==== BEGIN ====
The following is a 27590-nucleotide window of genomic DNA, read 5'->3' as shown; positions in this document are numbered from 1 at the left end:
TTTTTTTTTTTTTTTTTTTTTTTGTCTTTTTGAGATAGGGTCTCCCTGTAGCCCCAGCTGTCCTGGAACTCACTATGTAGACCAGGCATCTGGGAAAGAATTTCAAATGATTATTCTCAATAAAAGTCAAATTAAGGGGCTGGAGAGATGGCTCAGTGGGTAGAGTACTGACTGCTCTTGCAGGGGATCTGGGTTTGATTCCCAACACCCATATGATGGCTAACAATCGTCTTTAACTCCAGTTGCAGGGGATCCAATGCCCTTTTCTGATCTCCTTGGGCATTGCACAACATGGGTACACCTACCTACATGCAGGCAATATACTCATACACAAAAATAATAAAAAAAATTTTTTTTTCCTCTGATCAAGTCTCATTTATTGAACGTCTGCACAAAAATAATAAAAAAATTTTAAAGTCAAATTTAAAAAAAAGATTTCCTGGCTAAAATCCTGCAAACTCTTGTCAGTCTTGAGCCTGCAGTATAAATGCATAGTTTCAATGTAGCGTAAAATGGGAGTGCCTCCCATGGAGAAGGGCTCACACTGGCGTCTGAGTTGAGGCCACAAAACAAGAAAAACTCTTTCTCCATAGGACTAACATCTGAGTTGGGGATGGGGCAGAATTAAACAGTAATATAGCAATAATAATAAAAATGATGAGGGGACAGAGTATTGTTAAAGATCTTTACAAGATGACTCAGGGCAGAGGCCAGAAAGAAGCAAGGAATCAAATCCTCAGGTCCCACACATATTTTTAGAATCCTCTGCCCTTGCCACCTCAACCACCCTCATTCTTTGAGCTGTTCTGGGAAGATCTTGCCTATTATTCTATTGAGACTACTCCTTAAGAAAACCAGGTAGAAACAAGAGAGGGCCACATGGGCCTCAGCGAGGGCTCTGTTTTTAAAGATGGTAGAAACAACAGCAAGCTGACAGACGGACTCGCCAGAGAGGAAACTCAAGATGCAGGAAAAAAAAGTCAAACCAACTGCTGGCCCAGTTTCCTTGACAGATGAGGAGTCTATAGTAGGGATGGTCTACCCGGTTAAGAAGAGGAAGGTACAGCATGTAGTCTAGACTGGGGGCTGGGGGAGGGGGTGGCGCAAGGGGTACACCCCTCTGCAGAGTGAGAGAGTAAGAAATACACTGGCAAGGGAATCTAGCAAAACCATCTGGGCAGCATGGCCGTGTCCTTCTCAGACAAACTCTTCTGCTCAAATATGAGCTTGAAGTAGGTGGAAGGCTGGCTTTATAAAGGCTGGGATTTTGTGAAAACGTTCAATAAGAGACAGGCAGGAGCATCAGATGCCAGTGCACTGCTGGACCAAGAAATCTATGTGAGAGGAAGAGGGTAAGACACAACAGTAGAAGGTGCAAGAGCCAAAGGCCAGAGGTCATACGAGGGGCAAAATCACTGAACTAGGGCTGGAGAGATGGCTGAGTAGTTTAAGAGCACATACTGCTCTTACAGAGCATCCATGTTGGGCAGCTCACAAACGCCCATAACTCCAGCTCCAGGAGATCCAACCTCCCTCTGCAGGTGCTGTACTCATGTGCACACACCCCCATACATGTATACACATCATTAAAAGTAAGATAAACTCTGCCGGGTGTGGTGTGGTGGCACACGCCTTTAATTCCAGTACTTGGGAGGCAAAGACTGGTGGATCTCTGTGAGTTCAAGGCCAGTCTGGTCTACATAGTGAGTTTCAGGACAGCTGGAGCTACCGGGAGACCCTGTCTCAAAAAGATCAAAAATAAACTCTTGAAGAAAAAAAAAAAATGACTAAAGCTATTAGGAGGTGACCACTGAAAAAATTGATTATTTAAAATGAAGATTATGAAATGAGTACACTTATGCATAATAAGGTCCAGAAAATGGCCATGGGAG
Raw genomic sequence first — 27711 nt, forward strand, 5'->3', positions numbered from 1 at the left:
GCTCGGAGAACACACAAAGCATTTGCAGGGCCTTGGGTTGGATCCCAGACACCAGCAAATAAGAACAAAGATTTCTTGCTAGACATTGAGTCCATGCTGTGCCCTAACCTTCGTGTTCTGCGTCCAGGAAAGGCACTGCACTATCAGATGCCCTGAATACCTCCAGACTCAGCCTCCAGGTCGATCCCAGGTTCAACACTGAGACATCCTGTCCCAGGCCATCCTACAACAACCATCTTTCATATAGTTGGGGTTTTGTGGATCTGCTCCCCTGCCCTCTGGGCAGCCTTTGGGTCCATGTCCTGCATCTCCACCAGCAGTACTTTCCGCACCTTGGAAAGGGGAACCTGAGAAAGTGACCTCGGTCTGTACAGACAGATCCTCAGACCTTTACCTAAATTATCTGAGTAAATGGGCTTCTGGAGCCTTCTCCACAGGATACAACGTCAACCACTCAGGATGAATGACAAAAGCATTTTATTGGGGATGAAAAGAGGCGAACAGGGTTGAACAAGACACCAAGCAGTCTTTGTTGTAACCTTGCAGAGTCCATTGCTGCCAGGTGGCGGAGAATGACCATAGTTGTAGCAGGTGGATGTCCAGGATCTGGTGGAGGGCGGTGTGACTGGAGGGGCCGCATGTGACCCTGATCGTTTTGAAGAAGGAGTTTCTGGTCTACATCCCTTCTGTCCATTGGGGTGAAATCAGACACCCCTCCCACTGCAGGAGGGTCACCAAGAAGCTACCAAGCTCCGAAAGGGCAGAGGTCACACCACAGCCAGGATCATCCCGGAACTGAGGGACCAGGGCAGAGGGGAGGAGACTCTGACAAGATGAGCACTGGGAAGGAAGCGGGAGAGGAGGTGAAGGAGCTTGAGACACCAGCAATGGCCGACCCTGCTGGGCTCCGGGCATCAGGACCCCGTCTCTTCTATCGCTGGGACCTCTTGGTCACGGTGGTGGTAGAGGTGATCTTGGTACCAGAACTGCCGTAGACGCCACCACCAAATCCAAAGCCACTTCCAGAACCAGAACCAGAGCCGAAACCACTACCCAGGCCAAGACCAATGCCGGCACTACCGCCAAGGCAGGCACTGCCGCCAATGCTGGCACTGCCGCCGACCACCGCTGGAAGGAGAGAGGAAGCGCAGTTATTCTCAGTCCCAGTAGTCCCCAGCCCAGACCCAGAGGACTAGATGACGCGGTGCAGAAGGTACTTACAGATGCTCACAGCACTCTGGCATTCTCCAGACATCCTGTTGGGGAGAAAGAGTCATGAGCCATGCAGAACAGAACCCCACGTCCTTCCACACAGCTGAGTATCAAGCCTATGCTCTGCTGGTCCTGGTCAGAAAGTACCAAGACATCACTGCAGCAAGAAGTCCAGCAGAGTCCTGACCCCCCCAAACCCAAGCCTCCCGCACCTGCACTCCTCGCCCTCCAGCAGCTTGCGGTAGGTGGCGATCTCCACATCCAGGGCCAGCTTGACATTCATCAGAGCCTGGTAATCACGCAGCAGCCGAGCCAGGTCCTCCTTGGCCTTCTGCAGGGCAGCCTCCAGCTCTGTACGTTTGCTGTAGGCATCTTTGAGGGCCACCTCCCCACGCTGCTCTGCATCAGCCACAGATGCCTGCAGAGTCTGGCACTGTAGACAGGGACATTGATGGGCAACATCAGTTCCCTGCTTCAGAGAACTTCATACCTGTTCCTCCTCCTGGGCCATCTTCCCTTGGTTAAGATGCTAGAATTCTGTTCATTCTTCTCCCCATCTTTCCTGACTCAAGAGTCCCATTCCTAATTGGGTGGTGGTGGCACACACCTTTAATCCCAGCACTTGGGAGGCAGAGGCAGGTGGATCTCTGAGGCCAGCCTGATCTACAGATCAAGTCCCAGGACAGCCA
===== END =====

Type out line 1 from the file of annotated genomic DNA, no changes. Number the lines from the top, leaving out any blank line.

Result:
The following is a 27590-nucleotide window of genomic DNA, read 5'->3' as shown; positions in this document are numbered from 1 at the left end: